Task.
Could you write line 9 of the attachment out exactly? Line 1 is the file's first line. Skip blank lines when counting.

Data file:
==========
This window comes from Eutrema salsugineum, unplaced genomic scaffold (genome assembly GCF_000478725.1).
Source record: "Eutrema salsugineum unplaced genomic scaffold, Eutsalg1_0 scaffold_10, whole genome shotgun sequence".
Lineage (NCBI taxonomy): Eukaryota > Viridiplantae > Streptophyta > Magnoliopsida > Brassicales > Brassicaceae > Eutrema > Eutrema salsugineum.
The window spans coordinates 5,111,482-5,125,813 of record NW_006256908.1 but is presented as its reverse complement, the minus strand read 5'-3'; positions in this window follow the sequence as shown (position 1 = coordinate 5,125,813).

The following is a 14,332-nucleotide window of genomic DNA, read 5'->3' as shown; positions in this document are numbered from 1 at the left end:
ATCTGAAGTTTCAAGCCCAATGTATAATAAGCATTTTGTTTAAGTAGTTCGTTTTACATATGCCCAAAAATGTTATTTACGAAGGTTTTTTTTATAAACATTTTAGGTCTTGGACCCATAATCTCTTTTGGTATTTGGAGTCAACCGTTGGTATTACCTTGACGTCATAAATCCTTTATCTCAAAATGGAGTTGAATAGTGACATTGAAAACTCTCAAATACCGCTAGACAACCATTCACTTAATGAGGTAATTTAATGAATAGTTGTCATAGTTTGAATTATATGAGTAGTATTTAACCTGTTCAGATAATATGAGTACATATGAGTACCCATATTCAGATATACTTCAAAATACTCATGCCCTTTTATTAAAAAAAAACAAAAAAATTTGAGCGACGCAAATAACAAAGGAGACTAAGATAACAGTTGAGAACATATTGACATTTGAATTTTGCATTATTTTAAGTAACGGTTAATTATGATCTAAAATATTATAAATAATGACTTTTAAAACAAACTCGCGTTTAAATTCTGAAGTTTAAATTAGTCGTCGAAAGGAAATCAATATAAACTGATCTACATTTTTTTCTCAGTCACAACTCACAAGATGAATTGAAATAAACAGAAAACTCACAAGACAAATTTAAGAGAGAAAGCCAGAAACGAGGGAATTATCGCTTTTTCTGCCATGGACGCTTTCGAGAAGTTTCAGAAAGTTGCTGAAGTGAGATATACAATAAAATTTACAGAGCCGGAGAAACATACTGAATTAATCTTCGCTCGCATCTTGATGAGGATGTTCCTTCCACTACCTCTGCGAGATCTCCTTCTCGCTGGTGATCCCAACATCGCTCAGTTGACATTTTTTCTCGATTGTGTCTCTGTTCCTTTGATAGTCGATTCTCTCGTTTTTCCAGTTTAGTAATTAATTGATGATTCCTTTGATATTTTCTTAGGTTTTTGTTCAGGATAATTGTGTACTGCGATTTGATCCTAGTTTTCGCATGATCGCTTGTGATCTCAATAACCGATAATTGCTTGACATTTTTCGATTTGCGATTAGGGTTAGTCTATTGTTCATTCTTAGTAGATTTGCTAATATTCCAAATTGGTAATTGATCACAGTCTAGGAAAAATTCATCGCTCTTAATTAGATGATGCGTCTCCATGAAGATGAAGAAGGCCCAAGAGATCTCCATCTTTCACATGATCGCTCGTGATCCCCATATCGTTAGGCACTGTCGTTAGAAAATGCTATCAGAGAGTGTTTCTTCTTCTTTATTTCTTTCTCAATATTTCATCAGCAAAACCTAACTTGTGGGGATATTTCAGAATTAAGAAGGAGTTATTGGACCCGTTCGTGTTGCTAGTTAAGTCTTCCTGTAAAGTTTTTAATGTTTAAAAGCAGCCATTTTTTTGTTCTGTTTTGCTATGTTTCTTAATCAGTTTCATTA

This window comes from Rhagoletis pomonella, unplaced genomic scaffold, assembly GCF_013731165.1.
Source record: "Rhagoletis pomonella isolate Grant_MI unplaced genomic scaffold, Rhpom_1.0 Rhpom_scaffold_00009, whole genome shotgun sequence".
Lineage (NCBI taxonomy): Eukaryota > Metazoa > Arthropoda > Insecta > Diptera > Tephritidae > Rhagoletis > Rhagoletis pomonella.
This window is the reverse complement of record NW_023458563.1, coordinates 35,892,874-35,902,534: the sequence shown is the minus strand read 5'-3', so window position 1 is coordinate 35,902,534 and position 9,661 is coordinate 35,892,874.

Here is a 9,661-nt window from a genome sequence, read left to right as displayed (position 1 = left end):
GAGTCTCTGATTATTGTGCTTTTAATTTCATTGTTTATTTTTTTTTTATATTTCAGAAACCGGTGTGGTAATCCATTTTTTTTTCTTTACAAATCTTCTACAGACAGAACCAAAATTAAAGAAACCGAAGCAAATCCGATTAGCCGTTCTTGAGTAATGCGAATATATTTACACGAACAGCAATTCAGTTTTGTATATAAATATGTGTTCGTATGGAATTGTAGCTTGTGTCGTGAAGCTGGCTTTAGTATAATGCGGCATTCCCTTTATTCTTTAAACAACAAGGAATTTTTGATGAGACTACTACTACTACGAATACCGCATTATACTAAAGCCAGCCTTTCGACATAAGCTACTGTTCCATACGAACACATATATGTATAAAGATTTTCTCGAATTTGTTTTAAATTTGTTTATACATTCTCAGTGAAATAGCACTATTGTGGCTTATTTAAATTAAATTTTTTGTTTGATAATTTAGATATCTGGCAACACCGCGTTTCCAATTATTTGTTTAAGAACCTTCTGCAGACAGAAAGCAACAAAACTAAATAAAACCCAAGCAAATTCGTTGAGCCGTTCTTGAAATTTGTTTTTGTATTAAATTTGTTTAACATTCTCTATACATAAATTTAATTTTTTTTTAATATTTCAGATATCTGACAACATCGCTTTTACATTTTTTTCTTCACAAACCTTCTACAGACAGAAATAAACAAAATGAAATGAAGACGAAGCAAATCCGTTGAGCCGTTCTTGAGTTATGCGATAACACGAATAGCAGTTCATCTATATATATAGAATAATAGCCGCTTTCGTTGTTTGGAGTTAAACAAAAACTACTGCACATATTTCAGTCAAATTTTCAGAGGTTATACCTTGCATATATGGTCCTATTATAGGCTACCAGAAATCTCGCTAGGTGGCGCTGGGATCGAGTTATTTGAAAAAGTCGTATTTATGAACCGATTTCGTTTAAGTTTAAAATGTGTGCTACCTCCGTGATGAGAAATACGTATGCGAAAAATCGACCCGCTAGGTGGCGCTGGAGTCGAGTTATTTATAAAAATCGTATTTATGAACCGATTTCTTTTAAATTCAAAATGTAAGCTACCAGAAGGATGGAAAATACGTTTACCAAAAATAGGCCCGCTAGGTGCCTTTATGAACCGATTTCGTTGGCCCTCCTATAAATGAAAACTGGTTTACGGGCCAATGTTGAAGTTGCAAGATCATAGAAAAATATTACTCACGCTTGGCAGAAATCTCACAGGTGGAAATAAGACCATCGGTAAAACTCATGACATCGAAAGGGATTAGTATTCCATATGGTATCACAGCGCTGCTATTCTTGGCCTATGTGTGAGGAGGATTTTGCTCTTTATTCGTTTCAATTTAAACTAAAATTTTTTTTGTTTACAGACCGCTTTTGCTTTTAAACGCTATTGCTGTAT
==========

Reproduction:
Lineage (NCBI taxonomy): Eukaryota > Metazoa > Arthropoda > Insecta > Diptera > Tephritidae > Rhagoletis > Rhagoletis pomonella.